ارزیابی و برنامه هوشمند از کد طراحی تجزیه و تحلیل سیستم،TASS / SMR-S برای SBLOCA
|کد مقاله||سال انتشار||مقاله انگلیسی||ترجمه فارسی||تعداد کلمات|
|28107||2013||9 صفحه PDF||سفارش دهید||محاسبه نشده|
Publisher : Elsevier - Science Direct (الزویر - ساینس دایرکت)
Journal : Nuclear Engineering and Design, Volume 254, January 2013, Pages 291–299
TASS/SMR-S is thermal-hydraulic design code for safety analysis of SMART plant. SBLOCA is considered as the design basis accident in the SMART. The capability of TASS/SMR-S for SBLOCA analysis was assessed using LOFT L3-7 as TMI action plan. Because TASS/SMR-S has been developed only for SMART, which is an integral reactor with helical steam generator heat exchanger, the steam generator model of TASS/SMR-S cannot be used directly for LOFT experiment that involves the use of U-tube steam generator. Therefore, the general heat structure model of TASS/SMR-S was used for modeling the SG heat exchanger. Nevertheless, TASS/SMR-S predicted important thermal-hydraulic parameters such as system pressure, fluid temperatures, and cladding temperature of reactor within reasonable error ranges. Further, TASS/SMR-S was applied to simulate SBLOCA in the SMART plant. In this simulation, thermal hydraulic parameters similar to those predicted in LOFT L3-7 were predicted.
Recently, advanced SMRs (small modular reactors) have garnered considerable attention globally. This is because SMRs have many advantages such as wide applicability; enhanced safety, owing to the adoption of inherent safety characteristics and passive features; and reasonable cost, because of simplification and modularization. An SMR has multiple purposes, such as electricity generation, water desalination, district heating, and hydrogen generation, among others. For this reason, SMRs have attracted attention in many countries that do not need a large conventional nuclear power plant owing to their population distribution, insufficient power supply networks, and limited finances. In response to the demand for SMRs, a number of these reactors have been actively developed, such as NuScale Power's NuScale; Babcock & Willcox's B&W mPower; Westinghouse's SMR; GE Hitachi's PRISM in the USA; Toshiba's 4S reactor and Mitsubishi's IMR in Japan; VBER-300, SVBR-100, and ABV6M in Russia; and KAERI's SMART in Korea. Among these SMRs, SMART (System-integrated Modular Advanced ReacTor) acquired Standard Design Approval (SDA) in July 2012. This is very meaningful to the development of SMRs worldwide, because it is the first SDA for an SMR plant (Kim et al., 2011 and Laina and Subki, 2011). SMART is one of the next-generation, integral-type SMRs developed by KAERI (Korea Atomic Energy Research Institute). The schematics of SMART are shown in Fig. 1. SMART can be used for various applications such as electricity generation, seawater desalination, and district heating. A single unit of SMART generates 330 MWth, which can provide 90 MWe of electricity and 40,000 tons of fresh water a day. Because SMART is an integral-type reactor, which houses all major components in a single vessel and eliminates the use of connecting pipes between the major components, the possibility of the occurrence of LBLOCA (large break loss of coolant accident) in SMART is eliminated (Kim et al., 2010).Further, TASS/SMR-S (transient and setpoint simulation/small and medium reactor-safety) has also been developed by KAERI; TASS/SMR-S is a thermal-hydraulic design code developed for the safety analysis of SMART. Moreover, TASS/SMR-S code uses several SMART specific models such as helical SG (steam generator) heat transfer model and PRHRS (passive residual heat removal system) model for the analysis. Furthermore, core heat transfer model, heat structure model, heat transfer model, and several critical flow models are also included in the TASS/SMR-S. The governing equations of TASS/SMR-S are homogeneous equilibrium conservation equations, which include mass, momentum, and energy equations for mixtures and a mass conservation equation for non-condensable gases. In addition, the drift-flux model can be used to simulate the two-phase flow condition that would occur during SBLOCA (small break loss of coolant accident) in SMART (Kim, 2010a). TASS/SMR-S ought to be validated using the experimental data obtained from the SET (separate effect test) and IET (integral effect test) facilities. In fact, TASS/SMR-S has already been validated on the basis of the results obtained by performing several SETs for determining the fuel heat transfer, helical SG heat transfer, PRHRS heat transfer, void distribution, critical flow, and so on (Chung et al., 2012). However, there are not many IET facilities that simulate the conditions occurring during SBLOCA. In addition, TASS/SMR-S must be assessed according to the requirements of the TMI action plan. As per this action plan, the computer codes used for the safety analysis of a reactor should be validated using the simulated-SBLOCA IET data, specifically that obtained in LOFT (loss of fluid test) (Mitsubishi, 2009) and semiscale test facilities (NRC, 1983). The L series of LOFT includes SBLOCA simulation experiments. Among these LOFT experiments, LOFT L3-7 was performed in this study to assess the safety analysis capability of TASS/SMR-S for SBLOCA in SMART. Additionally, SBLOCA scenario of SMART plant was predicted by TASS/SMR-S using same methodology.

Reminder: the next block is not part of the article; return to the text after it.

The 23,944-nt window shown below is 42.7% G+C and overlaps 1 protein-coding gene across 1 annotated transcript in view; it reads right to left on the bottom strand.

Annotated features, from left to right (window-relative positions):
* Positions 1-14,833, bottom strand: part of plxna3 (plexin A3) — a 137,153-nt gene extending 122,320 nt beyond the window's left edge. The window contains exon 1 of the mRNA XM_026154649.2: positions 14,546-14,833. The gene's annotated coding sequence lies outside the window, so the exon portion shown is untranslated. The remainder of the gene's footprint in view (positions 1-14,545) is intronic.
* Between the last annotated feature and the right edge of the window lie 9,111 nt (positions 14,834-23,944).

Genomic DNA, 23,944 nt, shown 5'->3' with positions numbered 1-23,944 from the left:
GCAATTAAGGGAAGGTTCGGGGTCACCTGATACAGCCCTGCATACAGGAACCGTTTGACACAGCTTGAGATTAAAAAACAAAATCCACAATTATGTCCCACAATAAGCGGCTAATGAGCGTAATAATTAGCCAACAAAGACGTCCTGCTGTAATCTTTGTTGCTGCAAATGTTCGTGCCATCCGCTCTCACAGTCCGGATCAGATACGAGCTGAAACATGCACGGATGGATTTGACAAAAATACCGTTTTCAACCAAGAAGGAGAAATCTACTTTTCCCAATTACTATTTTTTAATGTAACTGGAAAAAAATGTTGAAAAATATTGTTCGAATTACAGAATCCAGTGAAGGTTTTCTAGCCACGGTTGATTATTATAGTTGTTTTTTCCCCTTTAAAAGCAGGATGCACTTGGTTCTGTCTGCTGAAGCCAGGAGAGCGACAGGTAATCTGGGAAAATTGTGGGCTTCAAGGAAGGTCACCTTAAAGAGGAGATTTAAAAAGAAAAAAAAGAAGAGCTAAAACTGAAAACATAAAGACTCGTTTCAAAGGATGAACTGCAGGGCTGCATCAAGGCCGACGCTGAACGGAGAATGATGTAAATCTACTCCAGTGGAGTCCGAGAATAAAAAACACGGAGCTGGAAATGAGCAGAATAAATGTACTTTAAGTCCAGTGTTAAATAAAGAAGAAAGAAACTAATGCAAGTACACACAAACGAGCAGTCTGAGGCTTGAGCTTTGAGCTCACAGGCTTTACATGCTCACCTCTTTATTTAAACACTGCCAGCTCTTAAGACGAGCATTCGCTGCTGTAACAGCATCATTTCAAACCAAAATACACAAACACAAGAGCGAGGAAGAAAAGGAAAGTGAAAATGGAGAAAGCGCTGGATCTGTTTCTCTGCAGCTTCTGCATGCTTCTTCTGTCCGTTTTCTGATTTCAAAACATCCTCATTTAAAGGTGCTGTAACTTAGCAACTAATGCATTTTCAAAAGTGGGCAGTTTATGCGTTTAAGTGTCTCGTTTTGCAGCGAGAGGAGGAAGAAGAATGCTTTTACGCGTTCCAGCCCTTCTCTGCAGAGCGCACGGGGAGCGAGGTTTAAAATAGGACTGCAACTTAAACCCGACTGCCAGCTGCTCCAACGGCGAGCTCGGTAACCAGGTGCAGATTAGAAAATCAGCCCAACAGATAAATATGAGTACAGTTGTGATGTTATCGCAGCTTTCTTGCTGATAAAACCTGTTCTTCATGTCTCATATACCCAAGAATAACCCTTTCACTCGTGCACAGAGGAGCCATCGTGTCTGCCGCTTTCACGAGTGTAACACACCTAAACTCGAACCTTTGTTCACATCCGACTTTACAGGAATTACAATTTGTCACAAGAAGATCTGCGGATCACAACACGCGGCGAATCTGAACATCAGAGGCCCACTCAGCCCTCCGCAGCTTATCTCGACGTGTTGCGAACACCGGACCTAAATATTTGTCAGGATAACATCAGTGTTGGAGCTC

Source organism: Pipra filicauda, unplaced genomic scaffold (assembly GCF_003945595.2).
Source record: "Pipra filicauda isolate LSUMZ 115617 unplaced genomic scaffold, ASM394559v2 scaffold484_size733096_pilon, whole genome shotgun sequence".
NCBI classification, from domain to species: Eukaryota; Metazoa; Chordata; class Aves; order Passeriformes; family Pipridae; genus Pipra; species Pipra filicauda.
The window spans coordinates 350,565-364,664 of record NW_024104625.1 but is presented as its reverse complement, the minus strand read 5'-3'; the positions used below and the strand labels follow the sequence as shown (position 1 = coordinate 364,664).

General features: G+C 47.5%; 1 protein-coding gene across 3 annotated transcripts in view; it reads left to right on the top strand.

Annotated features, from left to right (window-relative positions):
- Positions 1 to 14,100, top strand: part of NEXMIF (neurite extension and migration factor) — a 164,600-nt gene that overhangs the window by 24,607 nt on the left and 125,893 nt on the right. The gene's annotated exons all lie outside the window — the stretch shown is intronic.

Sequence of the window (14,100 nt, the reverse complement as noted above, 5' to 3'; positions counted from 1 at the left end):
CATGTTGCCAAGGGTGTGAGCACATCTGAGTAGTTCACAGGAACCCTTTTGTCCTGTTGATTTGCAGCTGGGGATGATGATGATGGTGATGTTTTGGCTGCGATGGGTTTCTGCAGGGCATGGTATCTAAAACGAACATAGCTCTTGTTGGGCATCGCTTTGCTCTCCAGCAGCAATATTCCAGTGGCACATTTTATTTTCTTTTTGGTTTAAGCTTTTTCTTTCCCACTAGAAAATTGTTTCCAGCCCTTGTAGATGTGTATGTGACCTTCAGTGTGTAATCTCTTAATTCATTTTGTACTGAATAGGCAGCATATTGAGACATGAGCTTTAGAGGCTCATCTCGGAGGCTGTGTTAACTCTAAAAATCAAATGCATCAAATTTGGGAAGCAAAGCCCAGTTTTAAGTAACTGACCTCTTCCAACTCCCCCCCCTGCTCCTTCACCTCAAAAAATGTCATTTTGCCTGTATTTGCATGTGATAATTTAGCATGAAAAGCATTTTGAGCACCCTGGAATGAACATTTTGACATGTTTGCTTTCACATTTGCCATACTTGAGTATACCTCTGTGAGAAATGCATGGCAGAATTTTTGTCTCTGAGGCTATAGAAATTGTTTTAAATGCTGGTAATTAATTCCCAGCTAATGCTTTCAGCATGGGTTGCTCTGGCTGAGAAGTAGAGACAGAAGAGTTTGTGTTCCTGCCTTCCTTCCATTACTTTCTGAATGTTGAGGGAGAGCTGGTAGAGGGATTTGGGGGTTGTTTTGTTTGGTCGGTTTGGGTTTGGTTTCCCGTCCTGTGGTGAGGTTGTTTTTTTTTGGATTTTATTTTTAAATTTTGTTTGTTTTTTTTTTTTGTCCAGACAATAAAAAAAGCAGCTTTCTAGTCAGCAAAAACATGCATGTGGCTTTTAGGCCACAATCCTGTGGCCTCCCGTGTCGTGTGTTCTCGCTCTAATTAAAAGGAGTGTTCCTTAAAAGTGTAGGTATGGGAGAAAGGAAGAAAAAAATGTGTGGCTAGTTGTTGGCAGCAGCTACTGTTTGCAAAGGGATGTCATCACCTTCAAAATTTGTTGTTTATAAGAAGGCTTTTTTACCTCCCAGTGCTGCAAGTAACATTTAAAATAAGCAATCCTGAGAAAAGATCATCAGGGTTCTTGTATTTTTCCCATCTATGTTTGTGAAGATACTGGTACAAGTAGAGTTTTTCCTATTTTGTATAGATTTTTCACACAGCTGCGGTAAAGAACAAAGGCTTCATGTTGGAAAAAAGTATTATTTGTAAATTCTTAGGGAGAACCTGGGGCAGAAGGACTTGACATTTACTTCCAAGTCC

نتیجه گیری انگلیسی
KAERI has developed the thermal-hydraulic design code TASS/SMR-S for the safety analysis of SMART. The TASS/SMR-S design code must be assessed according to the requirements of the TMI action plan for SBLOCA. As per the action plan, the computer codes used for the safety analysis of reactors should be validated using the simulated-SBLOCA IET data, specifically, that obtained in the LOFT and semiscale test facilities. Therefore, the capability of TASS/SMR-S to determine thermal-hydraulic parameters to maintain safety when SBLOCA occurs in SMART was assessed by performing the LOFT L3-7 experiment. Although TASS/SMR-S uses three homogeneous equilibrium equations for mixtures and has no specific model for a U-tube steam generator, the overall simulation results of the important thermal-hydraulic parameters such as break flow, pressure, and temperatures at important locations are found to be in good agreement with the experimental results. Thus, it is concluded that TASS/SMR-S can be applied for the safety analysis of SMART with respect to SBLOCA. Further, the SBLOCA phenomenon in the SMART plant was simulated using TASS/SMR-S. In this simulation, the lowest collapsed water level was found to be well above the active core top. In addition, as observed in the LOFT L3-7 experiment, the cladding temperature did not tend to increase rapidly.